Shipping is a Habit

Writing software is an art form. As much as it relies on engineering and science, at its heart, it is a creative pursuit.

"The programmer, like the poet, works only slightly removed from pure thought-stuff. He builds his castles in the air, from air, creating by the exertion of the imagination."

– Fred Brooks, The Mythical Man Month

Unfortunately, programming seems to be an art form that lends itself to unfinished work. We build castles in the air, but we rarely allow others to visit. We take comfort in our open projects and their obscurity. Sometimes, it can be more exciting to be working than to have worked.

But, real artists ship and shipping is a conscious decision. Software does not ship itself. No one is going to discover your nearly-finished bug tracker 100 years after your death while buying your MacBook at a yard sale, launch it, and give you credit. Ship it while you're alive.

We get trapped by the idea that our work can be better. That more time and work will inevitably yield better results. Of course this is true, but it will always be true. It will never be finished, but it might already be mostly finished.

"You guys have been working on this stuff for months now, another couple weeks isn't going to make that much of a difference. You may as well get it over with. Just make it as good as you can."

– Steve Jobs, Real Artists Ship

So, real artists ship. This is not a new idea. What I would like to propose is that shipping is a habit. Real artists are habitually shipping, they cannot stop shipping, and they understand the value of shipping. Shipping, publishing, putting-private-work-into-the-public-space frees it from the tight grasp of its creator. Art becomes real at the moment that it ships, the moment that a second person sees it.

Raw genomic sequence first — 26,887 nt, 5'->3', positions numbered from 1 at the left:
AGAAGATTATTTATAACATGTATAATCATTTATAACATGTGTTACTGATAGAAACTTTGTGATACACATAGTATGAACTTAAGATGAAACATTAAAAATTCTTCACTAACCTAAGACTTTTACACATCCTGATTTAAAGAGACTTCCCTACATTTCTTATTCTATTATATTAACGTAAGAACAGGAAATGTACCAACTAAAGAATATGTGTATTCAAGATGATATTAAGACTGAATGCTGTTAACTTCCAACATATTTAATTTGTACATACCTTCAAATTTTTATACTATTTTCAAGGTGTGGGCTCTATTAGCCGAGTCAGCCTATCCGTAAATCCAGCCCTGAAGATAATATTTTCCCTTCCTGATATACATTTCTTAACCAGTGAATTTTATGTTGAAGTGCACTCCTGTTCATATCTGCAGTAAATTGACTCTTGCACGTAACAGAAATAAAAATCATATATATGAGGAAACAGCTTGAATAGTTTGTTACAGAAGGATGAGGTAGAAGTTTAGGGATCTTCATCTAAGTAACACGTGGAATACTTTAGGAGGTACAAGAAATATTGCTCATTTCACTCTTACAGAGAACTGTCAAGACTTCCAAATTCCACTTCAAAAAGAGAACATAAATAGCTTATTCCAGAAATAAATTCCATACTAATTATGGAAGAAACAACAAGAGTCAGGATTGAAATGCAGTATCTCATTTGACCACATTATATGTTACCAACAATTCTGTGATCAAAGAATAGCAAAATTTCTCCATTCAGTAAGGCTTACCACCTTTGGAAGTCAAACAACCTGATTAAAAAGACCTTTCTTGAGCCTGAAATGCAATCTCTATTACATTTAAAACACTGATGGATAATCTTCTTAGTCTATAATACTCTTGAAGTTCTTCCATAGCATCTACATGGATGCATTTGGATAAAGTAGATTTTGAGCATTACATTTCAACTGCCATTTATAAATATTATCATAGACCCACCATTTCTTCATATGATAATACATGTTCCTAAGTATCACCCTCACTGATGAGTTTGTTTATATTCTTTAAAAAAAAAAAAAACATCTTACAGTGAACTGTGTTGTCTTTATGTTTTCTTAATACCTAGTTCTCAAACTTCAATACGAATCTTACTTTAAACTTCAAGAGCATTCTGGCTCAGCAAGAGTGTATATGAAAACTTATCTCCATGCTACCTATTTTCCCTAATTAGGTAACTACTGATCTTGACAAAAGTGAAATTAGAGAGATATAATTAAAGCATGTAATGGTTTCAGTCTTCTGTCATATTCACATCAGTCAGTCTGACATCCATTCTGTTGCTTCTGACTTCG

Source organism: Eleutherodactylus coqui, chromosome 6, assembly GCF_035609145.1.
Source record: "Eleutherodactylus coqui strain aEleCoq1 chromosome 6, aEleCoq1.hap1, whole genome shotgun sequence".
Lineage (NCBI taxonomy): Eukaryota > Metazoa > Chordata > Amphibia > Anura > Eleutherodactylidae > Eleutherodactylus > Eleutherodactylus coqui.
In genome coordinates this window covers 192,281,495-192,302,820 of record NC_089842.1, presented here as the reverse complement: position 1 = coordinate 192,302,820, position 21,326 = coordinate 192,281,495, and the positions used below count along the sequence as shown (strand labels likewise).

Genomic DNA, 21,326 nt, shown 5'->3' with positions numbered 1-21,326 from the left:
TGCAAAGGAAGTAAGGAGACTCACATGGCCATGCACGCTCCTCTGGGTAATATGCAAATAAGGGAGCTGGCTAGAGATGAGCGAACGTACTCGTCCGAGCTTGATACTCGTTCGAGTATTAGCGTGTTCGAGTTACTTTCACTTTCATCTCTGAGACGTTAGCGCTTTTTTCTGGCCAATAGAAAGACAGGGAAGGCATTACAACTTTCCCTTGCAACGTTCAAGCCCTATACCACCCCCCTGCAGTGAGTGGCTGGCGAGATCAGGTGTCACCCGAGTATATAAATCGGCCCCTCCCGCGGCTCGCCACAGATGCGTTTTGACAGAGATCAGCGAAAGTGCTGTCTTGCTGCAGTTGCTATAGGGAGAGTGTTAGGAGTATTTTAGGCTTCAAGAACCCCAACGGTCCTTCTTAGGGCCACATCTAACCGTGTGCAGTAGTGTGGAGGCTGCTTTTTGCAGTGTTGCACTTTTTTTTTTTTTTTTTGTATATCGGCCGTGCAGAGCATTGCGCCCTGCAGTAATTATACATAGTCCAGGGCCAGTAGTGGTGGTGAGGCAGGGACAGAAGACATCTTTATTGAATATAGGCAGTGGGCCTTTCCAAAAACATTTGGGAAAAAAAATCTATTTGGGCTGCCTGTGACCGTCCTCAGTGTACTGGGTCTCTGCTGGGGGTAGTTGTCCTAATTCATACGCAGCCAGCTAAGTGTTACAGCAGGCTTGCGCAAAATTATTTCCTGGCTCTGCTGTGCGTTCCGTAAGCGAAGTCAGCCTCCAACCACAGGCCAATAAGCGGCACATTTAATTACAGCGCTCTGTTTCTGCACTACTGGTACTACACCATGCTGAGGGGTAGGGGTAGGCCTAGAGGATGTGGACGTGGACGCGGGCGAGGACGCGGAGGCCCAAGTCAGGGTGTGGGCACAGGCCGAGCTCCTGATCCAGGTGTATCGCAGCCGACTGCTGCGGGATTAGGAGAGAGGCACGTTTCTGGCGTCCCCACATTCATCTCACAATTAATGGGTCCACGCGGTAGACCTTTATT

It is a cycle that refreshes itself. Constructive feedback, or praise, or disagreement are all seeds of creativity's more practical cousin: iteration.

Software, like many art forms, is perpetually unfinished. Pushing it out the door is the first step in the iteration process. And iteration is the only path to great work. Second drafts are refinements of first drafts.

Exposing our efforts into public light is adicting. We start to value our public works more than our private ones, not for their notoriety, but for their temporary completeness. For the idea that they were, in some imperfect moment, finished. We ship to move our work off of the stack, to make room in our minds and our lives for new ideas.

"Shipping is the collision between your work and the outside world."

– Seth Godin, Linchpin

So, ship something today. Launch something that is useful, but isn't perfect. Publicize something that you're only half-happy with. Show someone else a part of yourself that you aren't particularly impressed with. The goal should be to return to that work a year later and be amused by its amateurism, for having grown. Or to return to that work tomorrow, driven to improve it.

Much scarier than any result of shipping, is the idea that not shipping can become a habit too. We can be seduced by the comfort of our own minds and our own opinions of the work that we do. Our own feedback is overly accommodating, we are made partial by our own memories of how difficult it can be to create something. We can be scared to invite feedback that isn't colored by the struggle of creation. But, while fear is a poor choice of motivator to stay put, it's a fantastic reason to move forward.

There are very few acts more human than to make something. And when we share those things with others, we get to grow in ways that we didn't plan.

Keep building your castles in the air, but get in the habit of publishing the address.